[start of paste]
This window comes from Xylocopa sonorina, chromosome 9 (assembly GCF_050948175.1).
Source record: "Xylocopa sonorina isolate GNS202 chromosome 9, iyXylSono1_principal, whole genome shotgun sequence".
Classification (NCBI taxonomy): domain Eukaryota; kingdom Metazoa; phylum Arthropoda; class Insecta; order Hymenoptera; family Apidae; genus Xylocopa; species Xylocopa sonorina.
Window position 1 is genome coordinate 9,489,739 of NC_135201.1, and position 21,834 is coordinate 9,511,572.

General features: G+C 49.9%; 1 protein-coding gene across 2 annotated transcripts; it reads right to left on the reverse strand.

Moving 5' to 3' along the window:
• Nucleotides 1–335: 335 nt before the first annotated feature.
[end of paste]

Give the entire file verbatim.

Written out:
This window comes from Xylocopa sonorina, chromosome 9 (assembly GCF_050948175.1).
Source record: "Xylocopa sonorina isolate GNS202 chromosome 9, iyXylSono1_principal, whole genome shotgun sequence".
Classification (NCBI taxonomy): domain Eukaryota; kingdom Metazoa; phylum Arthropoda; class Insecta; order Hymenoptera; family Apidae; genus Xylocopa; species Xylocopa sonorina.
Window position 1 is genome coordinate 9,489,739 of NC_135201.1, and position 21,834 is coordinate 9,511,572.

General features: G+C 49.9%; 1 protein-coding gene across 2 annotated transcripts; it reads right to left on the reverse strand.

Moving 5' to 3' along the window:
• Nucleotides 1–335: 335 nt before the first annotated feature.